A new report by Lancet, a medical journal, has revealed that about 800,000 women die of breast and cervical cancers yearly and that 90 per cent of these deaths occur in developing countries, including Nigeria. The report also said that majority of breast and cervical deaths occur in low- and middle-income countries. While most cancers are dangerous, the good news, according to the report, is that breast and cervical cancers are treatable and preventable.
However, the report also gave highlights of global variation in survival rates for women’s cancers. It equally blamed the increasing breast and cervical cancer deaths on high cost of preventive and treatment measures, such as mammography and radiotherapy. In spite of this, the report said that there are cost-effective and proven interventions that can save thousands of lives per year.
These, the report said, include cervical screening and Human papillomavirus (HPV) vaccination of girls within the age of 12 years and stressed that none of these interventions needs highly trained medical members of staff or specialist centres.
Another worrisome dimension is the prediction that the number of women diagnosed with breast cancer across the world will almost double from 1.7 million last year to 3.2 million in 2030. This alarm should worry our health authorities.
Available records show that 14.1 million adults worldwide were diagnosed with cancer in 2012 while 8. 2 million people died from cancer in the same year. Nigeria records about 100,000 new cancer cases yearly. Currently, Nigeria has about 2 million cancer cases and the common cancer cases in Nigeria include breast and cervical cancer.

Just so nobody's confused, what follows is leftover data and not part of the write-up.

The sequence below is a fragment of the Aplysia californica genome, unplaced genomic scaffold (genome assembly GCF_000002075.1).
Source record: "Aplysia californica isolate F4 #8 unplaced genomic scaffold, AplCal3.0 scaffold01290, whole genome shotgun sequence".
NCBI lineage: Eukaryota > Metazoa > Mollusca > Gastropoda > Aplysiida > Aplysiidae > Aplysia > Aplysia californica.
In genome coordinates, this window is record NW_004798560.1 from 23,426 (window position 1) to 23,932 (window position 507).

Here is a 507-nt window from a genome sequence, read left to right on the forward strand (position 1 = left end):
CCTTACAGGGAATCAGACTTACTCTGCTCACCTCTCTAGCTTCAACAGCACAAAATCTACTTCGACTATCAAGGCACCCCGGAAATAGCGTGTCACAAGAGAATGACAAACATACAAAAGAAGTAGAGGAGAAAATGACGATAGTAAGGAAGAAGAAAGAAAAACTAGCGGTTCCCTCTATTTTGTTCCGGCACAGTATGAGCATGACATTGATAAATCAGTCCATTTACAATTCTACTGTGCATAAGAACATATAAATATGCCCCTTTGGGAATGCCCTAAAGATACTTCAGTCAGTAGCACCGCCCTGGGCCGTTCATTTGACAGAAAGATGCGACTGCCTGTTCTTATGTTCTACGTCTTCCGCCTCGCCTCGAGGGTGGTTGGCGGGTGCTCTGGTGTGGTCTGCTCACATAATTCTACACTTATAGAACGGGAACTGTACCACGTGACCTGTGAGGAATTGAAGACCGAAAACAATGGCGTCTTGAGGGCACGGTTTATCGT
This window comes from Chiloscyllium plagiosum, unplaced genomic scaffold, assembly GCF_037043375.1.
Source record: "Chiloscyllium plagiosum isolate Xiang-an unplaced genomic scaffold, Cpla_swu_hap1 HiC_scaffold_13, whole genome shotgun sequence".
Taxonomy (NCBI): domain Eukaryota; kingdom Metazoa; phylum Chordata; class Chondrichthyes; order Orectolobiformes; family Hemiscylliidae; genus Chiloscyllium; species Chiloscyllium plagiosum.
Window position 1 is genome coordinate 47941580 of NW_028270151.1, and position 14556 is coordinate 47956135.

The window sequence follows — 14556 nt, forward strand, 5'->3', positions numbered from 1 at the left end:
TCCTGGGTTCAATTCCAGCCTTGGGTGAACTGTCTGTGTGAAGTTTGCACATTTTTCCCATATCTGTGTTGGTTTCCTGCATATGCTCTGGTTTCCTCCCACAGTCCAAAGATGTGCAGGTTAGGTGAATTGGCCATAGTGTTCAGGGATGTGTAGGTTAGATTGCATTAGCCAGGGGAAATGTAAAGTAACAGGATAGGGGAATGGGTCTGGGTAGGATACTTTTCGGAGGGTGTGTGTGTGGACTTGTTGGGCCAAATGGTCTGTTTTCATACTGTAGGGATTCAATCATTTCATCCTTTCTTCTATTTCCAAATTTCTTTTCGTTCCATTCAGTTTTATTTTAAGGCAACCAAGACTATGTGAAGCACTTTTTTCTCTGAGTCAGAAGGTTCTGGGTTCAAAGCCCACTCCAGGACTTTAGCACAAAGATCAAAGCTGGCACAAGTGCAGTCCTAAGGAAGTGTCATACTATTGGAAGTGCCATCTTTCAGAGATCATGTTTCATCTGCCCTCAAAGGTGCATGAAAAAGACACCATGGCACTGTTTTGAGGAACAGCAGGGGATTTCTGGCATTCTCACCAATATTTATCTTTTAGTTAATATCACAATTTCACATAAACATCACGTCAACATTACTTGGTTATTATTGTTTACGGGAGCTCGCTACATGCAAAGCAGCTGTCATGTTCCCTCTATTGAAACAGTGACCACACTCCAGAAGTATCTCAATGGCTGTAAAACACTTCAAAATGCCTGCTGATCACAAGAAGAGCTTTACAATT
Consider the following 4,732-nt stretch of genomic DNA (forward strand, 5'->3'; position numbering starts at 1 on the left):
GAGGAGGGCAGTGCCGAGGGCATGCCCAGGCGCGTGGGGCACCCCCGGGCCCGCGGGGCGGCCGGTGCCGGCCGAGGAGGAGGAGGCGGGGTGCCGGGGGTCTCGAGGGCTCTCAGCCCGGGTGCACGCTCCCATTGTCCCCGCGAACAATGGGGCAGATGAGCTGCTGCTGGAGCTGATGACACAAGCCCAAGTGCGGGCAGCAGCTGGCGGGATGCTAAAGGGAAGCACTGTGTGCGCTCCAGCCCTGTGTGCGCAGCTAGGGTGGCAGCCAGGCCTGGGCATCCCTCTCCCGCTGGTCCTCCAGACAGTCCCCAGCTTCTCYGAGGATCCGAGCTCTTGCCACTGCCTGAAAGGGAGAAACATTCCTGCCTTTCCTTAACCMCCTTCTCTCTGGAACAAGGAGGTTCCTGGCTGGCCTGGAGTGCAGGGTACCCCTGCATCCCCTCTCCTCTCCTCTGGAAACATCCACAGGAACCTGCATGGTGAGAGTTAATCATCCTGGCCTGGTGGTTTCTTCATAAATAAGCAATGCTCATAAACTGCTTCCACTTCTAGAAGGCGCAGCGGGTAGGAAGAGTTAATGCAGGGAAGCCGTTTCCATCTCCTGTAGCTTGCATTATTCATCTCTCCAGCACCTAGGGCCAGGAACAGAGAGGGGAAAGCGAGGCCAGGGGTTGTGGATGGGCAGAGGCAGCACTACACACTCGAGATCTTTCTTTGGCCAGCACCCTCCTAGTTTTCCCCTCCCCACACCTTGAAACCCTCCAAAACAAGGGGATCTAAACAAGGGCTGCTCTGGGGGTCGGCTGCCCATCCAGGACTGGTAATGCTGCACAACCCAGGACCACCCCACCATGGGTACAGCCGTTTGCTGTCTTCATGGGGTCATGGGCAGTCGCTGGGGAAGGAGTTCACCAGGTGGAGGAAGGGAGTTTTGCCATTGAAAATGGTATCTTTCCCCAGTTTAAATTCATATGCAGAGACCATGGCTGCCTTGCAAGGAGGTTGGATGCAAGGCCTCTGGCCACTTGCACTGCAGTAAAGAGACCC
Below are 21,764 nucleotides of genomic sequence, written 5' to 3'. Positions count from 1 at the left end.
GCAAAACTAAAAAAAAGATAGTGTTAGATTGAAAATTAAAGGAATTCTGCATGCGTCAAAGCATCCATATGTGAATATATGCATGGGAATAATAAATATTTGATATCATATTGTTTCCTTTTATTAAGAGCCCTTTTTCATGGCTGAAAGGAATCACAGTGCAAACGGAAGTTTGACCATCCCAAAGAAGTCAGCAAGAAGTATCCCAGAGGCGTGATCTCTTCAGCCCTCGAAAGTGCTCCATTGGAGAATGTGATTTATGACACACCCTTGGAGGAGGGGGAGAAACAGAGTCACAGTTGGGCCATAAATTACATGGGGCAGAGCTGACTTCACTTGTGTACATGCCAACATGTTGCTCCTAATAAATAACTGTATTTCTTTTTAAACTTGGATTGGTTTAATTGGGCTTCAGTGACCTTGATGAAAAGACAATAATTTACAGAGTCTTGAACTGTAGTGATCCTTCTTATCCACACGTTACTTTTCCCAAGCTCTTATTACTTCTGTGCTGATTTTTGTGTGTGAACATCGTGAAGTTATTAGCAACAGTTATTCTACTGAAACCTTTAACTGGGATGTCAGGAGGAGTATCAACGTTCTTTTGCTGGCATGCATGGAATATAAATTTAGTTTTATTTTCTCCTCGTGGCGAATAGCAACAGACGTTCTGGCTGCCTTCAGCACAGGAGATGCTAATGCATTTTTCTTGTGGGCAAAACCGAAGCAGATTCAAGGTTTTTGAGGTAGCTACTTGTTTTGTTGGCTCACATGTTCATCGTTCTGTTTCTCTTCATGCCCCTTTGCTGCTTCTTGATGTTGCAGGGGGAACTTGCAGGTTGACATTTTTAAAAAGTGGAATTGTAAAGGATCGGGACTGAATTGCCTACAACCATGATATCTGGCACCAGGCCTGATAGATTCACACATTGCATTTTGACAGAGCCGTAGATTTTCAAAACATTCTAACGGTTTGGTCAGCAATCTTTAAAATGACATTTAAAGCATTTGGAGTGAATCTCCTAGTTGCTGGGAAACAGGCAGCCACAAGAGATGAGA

There is indication that cancer death figure could double to 13 million by 2030. According to the World Health Organisation (WHO), cancer accounts for 13 per cent of all deaths registered globally and 70 per cent of that figure occurs in middle and low-income countries. In Nigeria, about 10,000 cancer deaths are recorded annually.
Medical experts say that 30 per cent of cancer deaths can be prevented by avoiding or modifying key risk factors. These include being overweight, taking unhealthy diet, lack of physical activity and harmful use of alcohol and tobacco.
The Federal Government should take the health challenge posed by cancer very seriously by ensuring that all cancer treatment centres have adequate diagnostic and treatment tools. More cancer screening centres should be established in the country so that the disease can be detected early.
Government should sufficiently fund cancer control programmes. It should also put in place functional plans to prevent the disease as well as provide treatment, and care to patients. The States and Local Governments should team up with the Federal Government to curb the cancer scourge in the country.
There is the need for public enlightenment on the various cancers that afflict Nigerians, especially breast and cervical cancer. The public should be informed on the causative factors and preventive measures. They should also know about likely treatment options and facilities where such treatments are available.
Cancer should not be regarded as a death sentence. Those down with the condition should not take it as their fate. They should not lose hope or agonise over the condition because the scourge is preventable and treatable.
Since prevention and detection are vital in keeping the cancer menace at bay, Nigerians should take heed of all the preventive measures and avoid the risk factors that can lead to cancer. They should go for cancer screening at least once a year. Let all general hospitals in the country have cancer screening equipment and diagnostic tools. The tests should be accessible and affordable. Perhaps, this is one of the best ways to lessen the burden of the disease in the country.